When the Washington Nationals filed into their clubhouse Tuesday afternoon, the posted lineup had Jose Guillen, Brad Wilkerson and Ryan Church in the outfield. No Preston Wilson.

Given that the trade two weeks ago for Wilson was considered a significant upgrade for a faltering offense, this was no small development. But first baseman Nick Johnson's return from the disabled list has forced Brad Wilkerson back into the outfield and created a glut of outfielders for the Nationals.

Asked why Wilson wasn't playing, Manager Frank Robinson said, smiling, "We can only play three of them."

Asked if Church and Wilson will be a center field platoon, Robinson shook his head. No.

"It will be a merry-go-round," he said. "It will be an Earl Weaver merry-go-round.

The former Orioles manager was famous for interchanging players in Baltimore's glory days of the 1970s.

"It worked," Robinson said. "They all got about 500 at-bats."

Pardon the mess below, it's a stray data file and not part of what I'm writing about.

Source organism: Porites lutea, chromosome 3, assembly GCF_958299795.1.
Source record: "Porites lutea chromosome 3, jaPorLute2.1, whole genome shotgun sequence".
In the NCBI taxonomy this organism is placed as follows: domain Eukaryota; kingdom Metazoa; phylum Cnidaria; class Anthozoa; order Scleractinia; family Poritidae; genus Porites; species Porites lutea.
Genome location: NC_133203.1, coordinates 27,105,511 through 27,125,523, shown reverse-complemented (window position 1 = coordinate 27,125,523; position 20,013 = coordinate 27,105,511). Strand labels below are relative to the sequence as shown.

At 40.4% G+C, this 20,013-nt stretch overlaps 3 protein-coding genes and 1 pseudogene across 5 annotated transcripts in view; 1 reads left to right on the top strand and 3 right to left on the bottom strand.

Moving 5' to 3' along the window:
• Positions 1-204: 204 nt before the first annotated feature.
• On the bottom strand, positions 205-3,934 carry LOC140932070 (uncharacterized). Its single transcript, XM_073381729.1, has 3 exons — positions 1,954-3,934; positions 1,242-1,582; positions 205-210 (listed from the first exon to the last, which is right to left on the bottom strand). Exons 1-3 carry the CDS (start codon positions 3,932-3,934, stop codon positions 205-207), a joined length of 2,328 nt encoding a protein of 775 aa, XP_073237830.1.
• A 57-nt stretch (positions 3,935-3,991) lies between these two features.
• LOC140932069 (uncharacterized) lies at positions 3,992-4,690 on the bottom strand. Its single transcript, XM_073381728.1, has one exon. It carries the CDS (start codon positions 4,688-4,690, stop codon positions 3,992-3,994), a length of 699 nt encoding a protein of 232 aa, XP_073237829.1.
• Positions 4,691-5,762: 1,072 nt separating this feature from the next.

Byrd's Suspension Is Overturned

General Manager Jim Bowden burst into the clubhouse Tuesday whooping and clapping his hands. He raced straight to Marlon Byrd and told the outfielder that his two-game suspension for bumping into umpire Joe Brinkman on June 4 had been overturned.

Byrd will have to pay the fine he was assessed for the incident. The amount of the fine was undisclosed. "Everything was unintentional," Byrd said. "I'll take the fine."

While it is common for suspensions to be reduced, they are rarely overturned. But Byrd argued successfully to baseball's discipline head, Bob Watson, that he never tried to touch Brinkman and the umpire tumbled to the ground only because he tried to grab Byrd as the player argued with first base umpire Bill Miller. The process took an unusually long time, with the ruling coming three weeks after Byrd's appeal was heard. . . .

Guillen played despite a bruise on his wrist from being hit by a pitch Sunday. The team thought he might miss the entire series.